A-PPL: An Accountability Policy Language

  • Monir Azraoui
  • Kaoutar Elkhiyaoui
  • Melek Önen
  • Karin Bernsmed
  • Anderson Santana De Oliveira
  • Jakub Sendor
Conference paper
Part of the Lecture Notes in Computer Science book series (LNCS, volume 8872)


Cloud Computing raises various security and privacy challenges due to the customers’ inherent lack of control over their outsourced data. One approach to encourage customers to take advantage of the cloud is the design of new accountability solutions which improve the degree of transparency with respect to data processing. In this paper, we focus on accountability policies and propose A-PPL, an accountability policy language that represents machine-readable accountability policies. A-PPL extends the PPL language by allowing customers to define additional rules on data retention, data location, logging and notification. The use of A-PPL is illustrated with a use case where medical sensors collect personal data which are then stored and processed in the cloud. We define accountability obligations related to this use case and translate them into A-PPL policies as a proof of concept of our proposal.

1 Introduction

Cloud computing marks a shift in the way organizations and individuals consume technology. Customers outsource large amount of data into the cloud and delegate the implementation of numerous security and privacy controls over these data to the cloud service provider. This new paradigm hence raises accountability concerns; in particular, business customers perceive data lock-in, loss of governance and non-compliance as major risks associated with the cloud [11].

As defined in [14], accountability concerns data stewardship regimes in which organizations that are entrusted with personal and business confidential data are responsible and liable for processing, sharing, storing and otherwise using the data according to contractual and legal requirements from the time the data is collected until when it is destroyed (including onward transfer to and from third-parties). In such a setting, clarifying the accountability relationships, i.e. who is responsible to whom and for what, with clear organizational policies will help overcome barriers to data governance in the cloud. Appropriate policies mitigate risks, provided that reliable tools to enforce them and to monitor their effectiveness are in place to allow audits.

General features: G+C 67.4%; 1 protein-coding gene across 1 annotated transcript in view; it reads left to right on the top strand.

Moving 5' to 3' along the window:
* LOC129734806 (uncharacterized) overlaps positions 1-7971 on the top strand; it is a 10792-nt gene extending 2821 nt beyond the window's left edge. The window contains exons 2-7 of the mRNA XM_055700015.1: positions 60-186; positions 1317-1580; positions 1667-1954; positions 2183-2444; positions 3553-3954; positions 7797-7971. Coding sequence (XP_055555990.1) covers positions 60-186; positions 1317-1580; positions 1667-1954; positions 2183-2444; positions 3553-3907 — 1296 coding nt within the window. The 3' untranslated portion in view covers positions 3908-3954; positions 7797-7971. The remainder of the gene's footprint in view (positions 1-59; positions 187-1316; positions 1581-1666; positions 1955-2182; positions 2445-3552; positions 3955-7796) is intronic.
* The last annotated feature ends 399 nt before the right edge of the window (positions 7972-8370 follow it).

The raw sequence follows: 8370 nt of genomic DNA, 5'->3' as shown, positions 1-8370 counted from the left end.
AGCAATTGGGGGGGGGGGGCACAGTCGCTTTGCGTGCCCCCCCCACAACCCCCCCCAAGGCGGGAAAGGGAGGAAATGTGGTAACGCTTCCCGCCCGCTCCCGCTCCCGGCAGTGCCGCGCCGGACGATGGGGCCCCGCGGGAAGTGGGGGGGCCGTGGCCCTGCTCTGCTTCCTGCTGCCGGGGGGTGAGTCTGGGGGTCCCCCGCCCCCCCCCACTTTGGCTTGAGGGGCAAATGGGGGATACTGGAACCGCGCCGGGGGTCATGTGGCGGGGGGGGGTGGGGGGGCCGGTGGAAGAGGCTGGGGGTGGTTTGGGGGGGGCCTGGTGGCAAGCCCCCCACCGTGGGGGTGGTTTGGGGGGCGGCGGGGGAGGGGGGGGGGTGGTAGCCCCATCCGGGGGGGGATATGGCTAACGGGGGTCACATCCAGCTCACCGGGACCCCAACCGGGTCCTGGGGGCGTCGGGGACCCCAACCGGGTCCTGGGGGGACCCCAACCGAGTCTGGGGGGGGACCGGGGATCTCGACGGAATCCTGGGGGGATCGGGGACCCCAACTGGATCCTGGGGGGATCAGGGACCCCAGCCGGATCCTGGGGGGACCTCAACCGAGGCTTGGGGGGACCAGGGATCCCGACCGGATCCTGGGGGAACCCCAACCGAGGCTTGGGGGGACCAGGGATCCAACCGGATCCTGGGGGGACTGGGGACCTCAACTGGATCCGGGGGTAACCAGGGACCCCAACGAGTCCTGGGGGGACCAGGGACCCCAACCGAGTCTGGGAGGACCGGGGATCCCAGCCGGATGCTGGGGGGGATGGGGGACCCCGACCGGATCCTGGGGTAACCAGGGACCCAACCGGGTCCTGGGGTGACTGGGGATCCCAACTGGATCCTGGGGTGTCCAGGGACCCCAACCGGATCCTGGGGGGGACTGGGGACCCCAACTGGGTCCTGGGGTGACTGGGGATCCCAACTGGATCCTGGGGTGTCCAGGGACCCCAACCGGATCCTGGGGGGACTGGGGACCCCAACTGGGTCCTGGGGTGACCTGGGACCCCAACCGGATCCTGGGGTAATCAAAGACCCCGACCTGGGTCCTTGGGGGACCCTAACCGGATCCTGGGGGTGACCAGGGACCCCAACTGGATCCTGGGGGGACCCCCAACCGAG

In this paper, we are interested in machine-readable representations of policies expressing accountability obligations. Such policies will help service providers deploy their automatic enforcement when personal data is processed. We propose a new policy language, A-PPL, that enables the expression of the accountability obligations. A-PPL (shorthand for Accountable PPL) extends the existing PPL language [15] by allowing the expression of accountability obligations such as rules on data retention, data location, logging and notification. We first present a number of design requirements for an accountability policy language. We then describe PPL and its limitations. A-PPL which aims at addressing these shortcomings is further introduced and finally illustrated with a healthcare use case.

2 Policy Language Requirements

Following an analysis of accountability relationships between cloud actors in [1, 5], we derive a collection of eight requirements for the design of an accountability policy language. The new policy language should express data handling rules that correspond to (R1) Privacy Policies, (R2) Access Control Rules, (R3) Usage Control Rules and (R4) Data Retention Periods. The requirements related to accountability needs, often absent in existing policy languages, concern (R5) Reporting and Notification, (R6) Data Location Rules, (R7) Auditability and (R8) Logging. One may argue that these requirements can be expressed and enforced using multiple languages at different levels of the cloud technology stack. We advocate that centralizing these concerns in a single policy will improve the accountability of the actors processing personal data in the cloud, while decreasing the loss of governance, as policies will not be diluted across the service provisioning chain. Besides, rather than imposing a new language, we aim at choosing an existing language that fulfills the above requirements the best and which is extensible enough to add accountability extensions to it.

3 A-PPL: An Accountable Policy Language

In [1, 5], we conduct an analysis of existing policy languages against the design requirements we identified in Sect. 2. As a result, we choose the PrimeLife Policy Language (PPL) as the best candidate language since it covers most of the requirements and PPL is an extensible language. Therefore, we create new extensions to PPL to build A-PPL.

3.1 PrimeLife Policy Language (PPL) and Its Limitations

PPL [15] was proposed by the European ICT PrimeLife1 project to specify machine-readable privacy policies. PPL extends XACML [12] by defining a new obligation and authorization syntax. In PPL, an obligation is expressed using the pair Trigger-Action. Triggers are events related to an obligation and filtered by conditions. Triggers fire Actions that are performed by the data controller. The complete list of available PPL Triggers and Actions can be found in [15]. Authorizations define the actions that the data controller is allowed or prohibited to perform: (i) authorization for purposes, allows the data controller to perform actions for a particular set of well-stated usage purposes; (ii) authorization for downstream usage, allows the forwarding of collected data to third-parties.